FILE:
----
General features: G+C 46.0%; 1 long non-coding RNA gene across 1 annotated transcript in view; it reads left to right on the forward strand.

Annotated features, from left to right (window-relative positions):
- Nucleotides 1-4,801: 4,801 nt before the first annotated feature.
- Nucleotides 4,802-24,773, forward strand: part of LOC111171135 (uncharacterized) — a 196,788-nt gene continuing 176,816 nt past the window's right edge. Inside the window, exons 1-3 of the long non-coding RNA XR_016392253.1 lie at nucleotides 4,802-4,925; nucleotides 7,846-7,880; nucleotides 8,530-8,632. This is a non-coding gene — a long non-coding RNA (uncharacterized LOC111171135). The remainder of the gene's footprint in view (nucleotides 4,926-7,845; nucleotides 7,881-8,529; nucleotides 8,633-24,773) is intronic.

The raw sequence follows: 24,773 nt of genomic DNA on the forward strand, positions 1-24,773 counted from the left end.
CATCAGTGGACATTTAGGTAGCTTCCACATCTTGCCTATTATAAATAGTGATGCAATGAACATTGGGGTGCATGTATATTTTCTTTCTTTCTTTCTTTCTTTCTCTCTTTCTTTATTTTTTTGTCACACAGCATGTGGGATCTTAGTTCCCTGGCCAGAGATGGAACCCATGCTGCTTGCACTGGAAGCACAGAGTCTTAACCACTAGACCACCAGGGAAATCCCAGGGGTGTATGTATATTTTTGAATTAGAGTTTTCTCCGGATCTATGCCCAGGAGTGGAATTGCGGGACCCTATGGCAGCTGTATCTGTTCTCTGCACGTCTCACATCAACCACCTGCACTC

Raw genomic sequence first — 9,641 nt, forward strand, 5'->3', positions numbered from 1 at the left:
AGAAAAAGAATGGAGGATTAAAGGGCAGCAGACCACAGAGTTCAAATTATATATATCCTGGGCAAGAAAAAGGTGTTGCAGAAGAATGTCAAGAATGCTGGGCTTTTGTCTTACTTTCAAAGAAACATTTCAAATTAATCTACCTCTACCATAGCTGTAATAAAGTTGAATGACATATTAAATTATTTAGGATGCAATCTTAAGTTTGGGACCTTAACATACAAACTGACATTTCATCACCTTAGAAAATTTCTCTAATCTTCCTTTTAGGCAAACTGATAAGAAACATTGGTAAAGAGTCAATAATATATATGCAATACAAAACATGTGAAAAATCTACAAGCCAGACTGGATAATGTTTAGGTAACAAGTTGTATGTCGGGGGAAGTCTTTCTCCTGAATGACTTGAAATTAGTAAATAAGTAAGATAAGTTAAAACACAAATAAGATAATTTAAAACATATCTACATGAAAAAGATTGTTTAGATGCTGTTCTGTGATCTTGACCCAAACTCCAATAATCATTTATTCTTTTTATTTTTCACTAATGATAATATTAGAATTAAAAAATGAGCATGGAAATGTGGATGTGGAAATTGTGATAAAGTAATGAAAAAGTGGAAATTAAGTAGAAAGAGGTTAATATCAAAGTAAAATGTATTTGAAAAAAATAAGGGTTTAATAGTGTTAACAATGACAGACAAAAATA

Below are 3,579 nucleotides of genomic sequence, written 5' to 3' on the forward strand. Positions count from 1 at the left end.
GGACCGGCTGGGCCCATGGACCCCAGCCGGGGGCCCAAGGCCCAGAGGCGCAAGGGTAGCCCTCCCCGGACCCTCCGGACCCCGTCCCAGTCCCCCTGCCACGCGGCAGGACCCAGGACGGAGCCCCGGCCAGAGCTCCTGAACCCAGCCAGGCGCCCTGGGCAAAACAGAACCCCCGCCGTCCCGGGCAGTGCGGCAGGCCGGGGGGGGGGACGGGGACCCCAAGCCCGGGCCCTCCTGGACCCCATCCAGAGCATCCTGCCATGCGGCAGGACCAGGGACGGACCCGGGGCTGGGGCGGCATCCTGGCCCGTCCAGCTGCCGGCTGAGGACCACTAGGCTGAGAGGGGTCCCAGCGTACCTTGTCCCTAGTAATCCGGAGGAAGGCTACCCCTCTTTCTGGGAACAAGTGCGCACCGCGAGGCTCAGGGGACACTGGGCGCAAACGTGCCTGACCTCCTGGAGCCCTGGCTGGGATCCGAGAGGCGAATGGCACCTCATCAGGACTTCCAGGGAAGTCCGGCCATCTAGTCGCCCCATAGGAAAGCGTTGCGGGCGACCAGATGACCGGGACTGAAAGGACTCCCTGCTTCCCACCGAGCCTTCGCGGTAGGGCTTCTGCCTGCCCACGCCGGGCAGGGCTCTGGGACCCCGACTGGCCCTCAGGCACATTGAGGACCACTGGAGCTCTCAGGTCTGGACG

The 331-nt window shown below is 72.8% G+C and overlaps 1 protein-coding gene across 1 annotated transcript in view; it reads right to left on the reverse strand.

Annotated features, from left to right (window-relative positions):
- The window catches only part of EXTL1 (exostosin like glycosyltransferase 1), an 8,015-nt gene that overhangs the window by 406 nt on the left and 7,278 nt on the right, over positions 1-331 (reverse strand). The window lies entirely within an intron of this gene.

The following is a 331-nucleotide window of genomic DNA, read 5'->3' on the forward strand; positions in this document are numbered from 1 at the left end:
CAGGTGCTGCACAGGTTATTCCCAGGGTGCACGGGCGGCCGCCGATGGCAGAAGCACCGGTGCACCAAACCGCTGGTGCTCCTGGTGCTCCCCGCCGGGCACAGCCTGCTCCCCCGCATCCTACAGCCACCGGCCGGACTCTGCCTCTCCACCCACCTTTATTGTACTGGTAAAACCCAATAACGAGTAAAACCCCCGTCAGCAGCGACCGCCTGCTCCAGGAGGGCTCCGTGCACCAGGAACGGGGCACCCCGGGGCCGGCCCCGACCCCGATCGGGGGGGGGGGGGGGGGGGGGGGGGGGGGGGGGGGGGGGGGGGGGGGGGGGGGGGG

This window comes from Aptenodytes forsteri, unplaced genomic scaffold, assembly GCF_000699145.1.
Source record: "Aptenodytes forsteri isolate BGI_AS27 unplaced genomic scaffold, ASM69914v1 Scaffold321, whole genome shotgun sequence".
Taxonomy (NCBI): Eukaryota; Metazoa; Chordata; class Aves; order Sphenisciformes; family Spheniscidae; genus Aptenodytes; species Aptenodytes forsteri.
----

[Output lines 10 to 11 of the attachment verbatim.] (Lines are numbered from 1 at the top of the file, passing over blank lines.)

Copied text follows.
GGACCGGCTGGGCCCATGGACCCCAGCCGGGGGCCCAAGGCCCAGAGGCGCAAGGGTAGCCCTCCCCGGACCCTCCGGACCCCGTCCCAGTCCCCCTGCCACGCGGCAGGACCCAGGACGGAGCCCCGGCCAGAGCTCCTGAACCCAGCCAGGCGCCCTGGGCAAAACAGAACCCCCGCCGTCCCGGGCAGTGCGGCAGGCCGGGGGGGGGGACGGGGACCCCAAGCCCGGGCCCTCCTGGACCCCATCCAGAGCATCCTGCCATGCGGCAGGACCAGGGACGGACCCGGGGCTGGGGCGGCATCCTGGCCCGTCCAGCTGCCGGCTGAGGACCACTAGGCTGAGAGGGGTCCCAGCGTACCTTGTCCCTAGTAATCCGGAGGAAGGCTACCCCTCTTTCTGGGAACAAGTGCGCACCGCGAGGCTCAGGGGACACTGGGCGCAAACGTGCCTGACCTCCTGGAGCCCTGGCTGGGATCCGAGAGGCGAATGGCACCTCATCAGGACTTCCAGGGAAGTCCGGCCATCTAGTCGCCCCATAGGAAAGCGTTGCGGGCGACCAGATGACCGGGACTGAAAGGACTCCCTGCTTCCCACCGAGCCTTCGCGGTAGGGCTTCTGCCTGCCCACGCCGGGCAGGGCTCTGGGACCCCGACTGGCCCTCAGGCACATTGAGGACCACTGGAGCTCTCAGGTCTGGACG

The 331-nt window shown below is 72.8% G+C and overlaps 1 protein-coding gene across 1 annotated transcript in view; it reads right to left on the reverse strand.